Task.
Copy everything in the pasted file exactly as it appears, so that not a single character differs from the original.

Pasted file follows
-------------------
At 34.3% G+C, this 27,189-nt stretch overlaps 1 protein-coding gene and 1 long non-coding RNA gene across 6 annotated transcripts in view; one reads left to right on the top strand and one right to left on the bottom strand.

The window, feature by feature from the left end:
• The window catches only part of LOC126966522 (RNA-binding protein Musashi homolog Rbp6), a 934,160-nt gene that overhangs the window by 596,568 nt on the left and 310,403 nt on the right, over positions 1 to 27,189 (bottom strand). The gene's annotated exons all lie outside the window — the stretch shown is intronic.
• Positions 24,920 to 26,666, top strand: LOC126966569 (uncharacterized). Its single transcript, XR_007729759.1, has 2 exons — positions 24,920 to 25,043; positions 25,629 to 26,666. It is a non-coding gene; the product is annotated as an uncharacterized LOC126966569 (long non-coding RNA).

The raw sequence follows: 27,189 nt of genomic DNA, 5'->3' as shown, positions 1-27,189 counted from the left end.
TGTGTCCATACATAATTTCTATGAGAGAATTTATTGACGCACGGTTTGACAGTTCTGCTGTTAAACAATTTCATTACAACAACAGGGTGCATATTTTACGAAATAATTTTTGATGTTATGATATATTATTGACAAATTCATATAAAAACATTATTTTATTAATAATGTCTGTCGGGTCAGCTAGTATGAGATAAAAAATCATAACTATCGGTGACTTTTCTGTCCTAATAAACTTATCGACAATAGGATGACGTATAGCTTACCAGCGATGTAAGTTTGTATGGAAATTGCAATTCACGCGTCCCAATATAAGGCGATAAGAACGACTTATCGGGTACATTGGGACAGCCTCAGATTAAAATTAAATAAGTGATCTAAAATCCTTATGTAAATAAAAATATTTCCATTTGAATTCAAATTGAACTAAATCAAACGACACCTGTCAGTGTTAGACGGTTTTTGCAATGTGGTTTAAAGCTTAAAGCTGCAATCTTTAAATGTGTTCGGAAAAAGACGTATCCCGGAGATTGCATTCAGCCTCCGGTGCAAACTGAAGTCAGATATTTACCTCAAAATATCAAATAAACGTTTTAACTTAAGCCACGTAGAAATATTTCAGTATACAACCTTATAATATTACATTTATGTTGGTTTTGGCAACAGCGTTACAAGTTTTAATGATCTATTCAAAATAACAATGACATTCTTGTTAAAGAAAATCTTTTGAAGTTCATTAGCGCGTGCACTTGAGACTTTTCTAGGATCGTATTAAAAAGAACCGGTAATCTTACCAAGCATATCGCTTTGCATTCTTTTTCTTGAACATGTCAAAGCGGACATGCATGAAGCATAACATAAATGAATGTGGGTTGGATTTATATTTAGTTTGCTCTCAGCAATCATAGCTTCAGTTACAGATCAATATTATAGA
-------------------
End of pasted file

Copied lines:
At 34.3% G+C, this 27,189-nt stretch overlaps 1 protein-coding gene and 1 long non-coding RNA gene across 6 annotated transcripts in view; one reads left to right on the top strand and one right to left on the bottom strand.

The window, feature by feature from the left end:
• The window catches only part of LOC126966522 (RNA-binding protein Musashi homolog Rbp6), a 934,160-nt gene that overhangs the window by 596,568 nt on the left and 310,403 nt on the right, over positions 1 to 27,189 (bottom strand). The gene's annotated exons all lie outside the window — the stretch shown is intronic.
• Positions 24,920 to 26,666, top strand: LOC126966569 (uncharacterized). Its single transcript, XR_007729759.1, has 2 exons — positions 24,920 to 25,043; positions 25,629 to 26,666. It is a non-coding gene; the product is annotated as an uncharacterized LOC126966569 (long non-coding RNA).

The raw sequence follows: 27,189 nt of genomic DNA, 5'->3' as shown, positions 1-27,189 counted from the left end.
TGTGTCCATACATAATTTCTATGAGAGAATTTATTGACGCACGGTTTGACAGTTCTGCTGTTAAACAATTTCATTACAACAACAGGGTGCATATTTTACGAAATAATTTTTGATGTTATGATATATTATTGACAAATTCATATAAAAACATTATTTTATTAATAATGTCTGTCGGGTCAGCTAGTATGAGATAAAAAATCATAACTATCGGTGACTTTTCTGTCCTAATAAACTTATCGACAATAGGATGACGTATAGCTTACCAGCGATGTAAGTTTGTATGGAAATTGCAATTCACGCGTCCCAATATAAGGCGATAAGAACGACTTATCGGGTACATTGGGACAGCCTCAGATTAAAATTAAATAAGTGATCTAAAATCCTTATGTAAATAAAAATATTTCCATTTGAATTCAAATTGAACTAAATCAAACGACACCTGTCAGTGTTAGACGGTTTTTGCAATGTGGTTTAAAGCTTAAAGCTGCAATCTTTAAATGTGTTCGGAAAAAGACGTATCCCGGAGATTGCATTCAGCCTCCGGTGCAAACTGAAGTCAGATATTTACCTCAAAATATCAAATAAACGTTTTAACTTAAGCCACGTAGAAATATTTCAGTATACAACCTTATAATATTACATTTATGTTGGTTTTGGCAACAGCGTTACAAGTTTTAATGATCTATTCAAAATAACAATGACATTCTTGTTAAAGAAAATCTTTTGAAGTTCATTAGCGCGTGCACTTGAGACTTTTCTAGGATCGTATTAAAAAGAACCGGTAATCTTACCAAGCATATCGCTTTGCATTCTTTTTCTTGAACATGTCAAAGCGGACATGCATGAAGCATAACATAAATGAATGTGGGTTGGATTTATATTTAGTTTGCTCTCAGCAATCATAGCTTCAGTTACAGATCAATATTATAGA